Friday, January 12, 2007

Military Chaplain Case:

This case has garnered much attention in Christian right circles (but not much elsewhere). WND reports that the Chaplain was just dismissed. The controversy seems to be that the Navy wanted him to pray inclusive non-denominational prayers, but he insisted on praying in Jesus name. The Navy's rationale was that some service members to whose needs he administered weren't Christian, hence a non-denominational prayer would be more inclusive. The chaplain asserted his free-exercise rights to pray in Jesus name. And I understand, an establishment clause claim is being advanced as well. John Whitehead of the Rutherford Institute has gotten involved and stated: "I think the Supreme Court's going to have to look at the idea of can the government in any of its forms tell people how to pray, set up a basic religion and say you can only do it this way,"...

Moreover, Rutherford notes: "What we have here is the government's attempt to override the Constitution and the laws of the land by a directive that clearly interferes with military chaplains' free exercise and free speech rights, as well as those of their congregants."

Though this case involves a potential complicated mix of free exercise, free speech and establishment clause claims, it seems cut and dried to me: The military is absolutely right. Chaplains qua chaplains have no free exercise rights or free speech rights and do their job completely at the behest of government. You either do your job as the government wants you to or you don't do your job at all. For a chaplain to assert he has the right to dictate his own prayers is not unlike Tony Snow asserting he has a right to free speech while acting as the President's Press Secretary. Snow absolutely has a private right to free speech and such private rights spill over to protect his government job, but only in a limited sense, via Connick v. Meyers and the Pickering balancing test. But when he speaks as Bush's Press Secretary, he tells the press what Bush wants him to or he finds another job.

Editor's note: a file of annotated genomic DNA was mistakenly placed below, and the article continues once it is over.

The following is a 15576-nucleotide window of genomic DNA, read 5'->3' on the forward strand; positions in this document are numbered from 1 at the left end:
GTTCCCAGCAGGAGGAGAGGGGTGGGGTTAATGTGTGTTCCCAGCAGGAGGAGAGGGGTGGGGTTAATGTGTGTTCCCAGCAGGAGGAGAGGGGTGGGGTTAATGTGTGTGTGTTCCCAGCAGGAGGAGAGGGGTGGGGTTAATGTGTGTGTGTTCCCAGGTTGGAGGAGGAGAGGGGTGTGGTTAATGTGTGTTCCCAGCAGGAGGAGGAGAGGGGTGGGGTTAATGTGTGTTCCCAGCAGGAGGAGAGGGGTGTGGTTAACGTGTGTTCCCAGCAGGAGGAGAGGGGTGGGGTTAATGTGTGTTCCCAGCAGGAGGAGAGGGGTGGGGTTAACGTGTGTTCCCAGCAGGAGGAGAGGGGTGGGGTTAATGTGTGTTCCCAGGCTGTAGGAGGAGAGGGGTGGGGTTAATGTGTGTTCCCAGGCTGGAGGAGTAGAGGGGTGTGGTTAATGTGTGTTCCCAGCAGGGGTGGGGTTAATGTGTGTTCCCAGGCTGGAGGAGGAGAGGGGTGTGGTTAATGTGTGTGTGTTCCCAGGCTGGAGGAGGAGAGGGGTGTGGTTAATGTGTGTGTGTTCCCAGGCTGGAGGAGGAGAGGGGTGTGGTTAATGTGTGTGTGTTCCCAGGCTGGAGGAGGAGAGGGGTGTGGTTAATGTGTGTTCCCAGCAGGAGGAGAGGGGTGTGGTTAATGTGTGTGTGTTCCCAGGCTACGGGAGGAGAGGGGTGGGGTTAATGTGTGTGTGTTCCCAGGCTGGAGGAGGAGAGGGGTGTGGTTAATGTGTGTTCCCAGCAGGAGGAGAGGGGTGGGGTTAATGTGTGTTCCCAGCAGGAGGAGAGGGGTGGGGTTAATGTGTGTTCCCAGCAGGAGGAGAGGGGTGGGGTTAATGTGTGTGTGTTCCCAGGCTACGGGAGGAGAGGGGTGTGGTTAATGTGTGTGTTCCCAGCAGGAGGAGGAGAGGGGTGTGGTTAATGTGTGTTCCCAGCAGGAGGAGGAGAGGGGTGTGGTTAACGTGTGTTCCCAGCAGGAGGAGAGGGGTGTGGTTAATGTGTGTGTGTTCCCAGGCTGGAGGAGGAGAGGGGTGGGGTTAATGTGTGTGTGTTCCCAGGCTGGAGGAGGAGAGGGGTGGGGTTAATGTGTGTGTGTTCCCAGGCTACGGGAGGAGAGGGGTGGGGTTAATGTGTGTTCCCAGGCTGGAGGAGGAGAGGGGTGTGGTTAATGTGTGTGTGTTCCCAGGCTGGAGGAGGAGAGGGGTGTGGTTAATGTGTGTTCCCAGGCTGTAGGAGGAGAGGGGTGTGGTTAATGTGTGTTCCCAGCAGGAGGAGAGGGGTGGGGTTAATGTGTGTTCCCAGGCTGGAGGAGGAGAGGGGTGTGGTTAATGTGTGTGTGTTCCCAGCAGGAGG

What further complicates the matter is that, according to Supreme Court precedent, government is not entirely free to make any religious acknowledgements it wants. Sometimes when government endorses one religious point of view to the exclusion of others the Court holds government violates the establishment clause. Other religious acknowledgements are constitutionally permitted. And the Supreme Court has not done a good job at coherently drawing that line.

But, to the extent that government is constitutionally permitted to make religious acknowledgements, the right belongs solely to the government, and not the government employee or actor making the acknowledgement.

It's usually conservatives who argue that government shouldn't be forbidden at all from making religious acknowledgements. But that just gives government more leeway to tell its actors "how to pray...and say you can only do it this way." Imagine, if you will, the state of Utah with its high Mormon population (but its fair share of religious minorities), to be inclusive, hires a Protestant Chaplain for its legislature to pray non-denominational prayers, agreeable to the tenets of as many of the state's sects as possible. And the Chaplain gets up there and makes explicit Protestant prayers which alienate the consciences of the Mormon majority. Would the state not have the right to fire the Chaplain? Or could he assert a free exercise/free speech claim?

One other comment on Whitehead's/Rutherford's claim. They write:

"The Navy's ongoing practice of promoting the one non-sectarian, Unitarian, Pluralistic religion and discouraging public expression of diverse faiths and religions violates the Establishment Clause of the First Amendment to the United States Constitution because, among other things, the only purpose or the primary purpose is to promote the one non-sectarian, Unitarian, Pluralistic religion over all other religions and it constitutes government preference for certain specific religious tenets and modes of worship over other religious tenets and modes of worship," the lawsuit says.